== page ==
The 19-year-old wasn’t in very good shape for last season's training camp after coming back from a knee injury, and that carried over into a junior season for the Saint John Sea Dogs (6 goals and 20 points in 50 games). That was a drop from his 13 goals and 33 points in 44 games prior to hearing his name called by the B’s on draft night.

Zboril was back at peak effectiveness in the playoffs for the Sea Dogs with a couple of goals and 10 points in 17 games, but the chain of events caused some to wonder if the Bruins had drafted something of a bust.

It seems ludicrous, considering Zboril is a 19-year-old talented enough to be selected 13th overall in the entire NHL draft, and even more so now that he’s showing much more in his second camp with Boston. It was some good and some bad for Zboril in his preseason debut against Columbus on Monday with a misplay leading to a goal against, but Zboril also kicked off the transition pass that helped the Bruins score their first goal of game.

“From last year I think he’s made big strides,” said assistant coach Jay Pandolfo. “He’s a young kid that’s only 19 years old, and he’s going to keep getting better. So that’s what you want. The structure in his game and the overall attitude [is better]. He was a little young last year. He’s in better shape. He’s done a lot of things that we got on him for last year, and he’s taken it and listened, he’s working hard. He’s done a good job.”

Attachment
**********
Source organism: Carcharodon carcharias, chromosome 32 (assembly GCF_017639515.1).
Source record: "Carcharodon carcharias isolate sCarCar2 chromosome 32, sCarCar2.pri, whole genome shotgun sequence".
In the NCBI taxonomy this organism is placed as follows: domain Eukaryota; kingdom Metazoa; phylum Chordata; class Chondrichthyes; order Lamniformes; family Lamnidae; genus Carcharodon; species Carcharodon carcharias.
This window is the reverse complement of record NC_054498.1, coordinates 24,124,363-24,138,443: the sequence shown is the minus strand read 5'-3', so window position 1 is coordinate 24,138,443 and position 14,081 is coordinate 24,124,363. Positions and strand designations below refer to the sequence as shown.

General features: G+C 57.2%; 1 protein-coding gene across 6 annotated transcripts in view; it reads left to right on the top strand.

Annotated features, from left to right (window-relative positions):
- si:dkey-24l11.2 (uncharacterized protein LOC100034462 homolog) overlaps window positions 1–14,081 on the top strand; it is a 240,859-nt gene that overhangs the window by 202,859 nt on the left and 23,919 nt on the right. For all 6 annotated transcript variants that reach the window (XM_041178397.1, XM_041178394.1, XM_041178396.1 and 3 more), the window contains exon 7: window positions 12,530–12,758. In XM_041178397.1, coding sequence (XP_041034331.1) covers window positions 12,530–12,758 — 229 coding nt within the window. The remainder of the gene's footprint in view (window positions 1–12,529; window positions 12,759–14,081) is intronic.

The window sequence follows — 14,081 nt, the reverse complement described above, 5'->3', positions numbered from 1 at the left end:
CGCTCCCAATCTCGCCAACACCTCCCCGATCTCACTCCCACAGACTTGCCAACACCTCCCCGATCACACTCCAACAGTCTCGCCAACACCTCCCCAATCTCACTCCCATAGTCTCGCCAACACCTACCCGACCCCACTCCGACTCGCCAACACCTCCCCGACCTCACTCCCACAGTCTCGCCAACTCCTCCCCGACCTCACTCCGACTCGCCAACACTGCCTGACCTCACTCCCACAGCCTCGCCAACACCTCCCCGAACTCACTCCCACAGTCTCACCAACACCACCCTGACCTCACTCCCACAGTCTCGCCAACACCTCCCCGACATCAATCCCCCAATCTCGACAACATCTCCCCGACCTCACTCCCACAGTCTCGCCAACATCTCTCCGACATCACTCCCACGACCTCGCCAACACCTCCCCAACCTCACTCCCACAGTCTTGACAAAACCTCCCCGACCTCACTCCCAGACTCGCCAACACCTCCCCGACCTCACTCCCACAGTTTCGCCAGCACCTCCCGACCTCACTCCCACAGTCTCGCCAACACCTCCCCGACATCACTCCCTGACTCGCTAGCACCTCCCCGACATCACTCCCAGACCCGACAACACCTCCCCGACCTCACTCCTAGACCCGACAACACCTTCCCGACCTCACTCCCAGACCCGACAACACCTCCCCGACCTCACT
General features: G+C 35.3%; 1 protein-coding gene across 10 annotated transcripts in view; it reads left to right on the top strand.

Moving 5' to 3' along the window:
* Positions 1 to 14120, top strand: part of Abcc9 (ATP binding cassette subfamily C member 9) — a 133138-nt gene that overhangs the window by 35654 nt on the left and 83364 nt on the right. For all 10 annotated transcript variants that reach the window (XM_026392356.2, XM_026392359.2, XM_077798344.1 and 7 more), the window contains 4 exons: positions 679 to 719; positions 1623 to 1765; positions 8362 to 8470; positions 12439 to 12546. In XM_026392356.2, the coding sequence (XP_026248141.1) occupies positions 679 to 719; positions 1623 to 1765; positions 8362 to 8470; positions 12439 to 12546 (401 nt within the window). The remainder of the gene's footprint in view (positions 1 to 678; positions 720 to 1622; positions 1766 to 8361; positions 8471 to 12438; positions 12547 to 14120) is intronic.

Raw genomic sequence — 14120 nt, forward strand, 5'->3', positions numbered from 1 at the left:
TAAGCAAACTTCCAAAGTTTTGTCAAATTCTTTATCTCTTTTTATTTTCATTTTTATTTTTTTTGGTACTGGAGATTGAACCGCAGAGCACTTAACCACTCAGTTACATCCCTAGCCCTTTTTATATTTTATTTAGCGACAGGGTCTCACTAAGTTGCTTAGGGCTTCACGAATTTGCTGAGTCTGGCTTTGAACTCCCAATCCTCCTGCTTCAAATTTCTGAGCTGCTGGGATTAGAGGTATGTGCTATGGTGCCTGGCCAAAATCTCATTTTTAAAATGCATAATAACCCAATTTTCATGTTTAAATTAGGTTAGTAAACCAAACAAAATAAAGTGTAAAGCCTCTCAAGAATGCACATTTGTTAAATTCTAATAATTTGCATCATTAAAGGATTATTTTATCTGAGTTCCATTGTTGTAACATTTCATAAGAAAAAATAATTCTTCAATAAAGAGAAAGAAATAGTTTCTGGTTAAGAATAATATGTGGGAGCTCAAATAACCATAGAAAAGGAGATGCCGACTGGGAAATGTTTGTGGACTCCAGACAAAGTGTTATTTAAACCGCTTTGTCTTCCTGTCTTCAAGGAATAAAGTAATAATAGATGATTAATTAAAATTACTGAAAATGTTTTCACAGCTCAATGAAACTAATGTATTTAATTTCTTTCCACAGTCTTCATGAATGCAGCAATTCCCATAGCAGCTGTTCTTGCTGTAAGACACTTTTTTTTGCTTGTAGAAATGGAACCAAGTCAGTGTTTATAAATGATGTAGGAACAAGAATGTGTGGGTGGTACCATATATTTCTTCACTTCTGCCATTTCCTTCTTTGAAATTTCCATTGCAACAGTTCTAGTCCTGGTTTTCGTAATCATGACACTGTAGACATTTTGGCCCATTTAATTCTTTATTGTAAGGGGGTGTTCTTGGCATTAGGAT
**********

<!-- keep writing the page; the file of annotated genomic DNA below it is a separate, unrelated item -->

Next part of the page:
It’s a long shot for Zboril to crack the B’s roster this fall, so he’s likely headed back to Saint John for another junior hockey season after watching fellow prospect Thomas Chabot get a lot of the No. 1 D-man playing time last season. He quickly shot down any possibilities of playing in Europe rather than going back to the Quebec Major Junior League, and said there could still be plenty to learn in his final junior season.

“Right now where I am, I can just learn from myself and pushing myself,” said Zboril, of going back to junior. “What I can take from last year is that my role on the team changed, and I had to be more of a shutdown D. I had to show my defensive abilities, so I improved a lot from the year before. I think I can be more of a defensive defenseman too, so there’s that.”

Still, the so-so season last year had its impact in a positive fashion with Zboril really stepping up his game. But it’s also had its drawbacks as the Czech-born defenseman was forced to deactivate his Twitter account because of the harsh criticism and messages he was getting from hockey fans. Disappointingly, Zboril said most of it was coming from people in Boston that claim to be Bruins fans, and that it was like “people just spitting on you.”

“It was really pushing me down a lot,” said Zboril. “After some games when you know you weren’t playing really good, then you go on Twitter and you just see . . . people just spitting on you. So I had to delete it.”

Zboril said he’s much happier since getting off social media. But it’s a shame that a bright young prospect’s first impression of his future NHL city was the flaming dumpster of keyboard warriors that should forever be known as “Bruins Hockey Twitter.”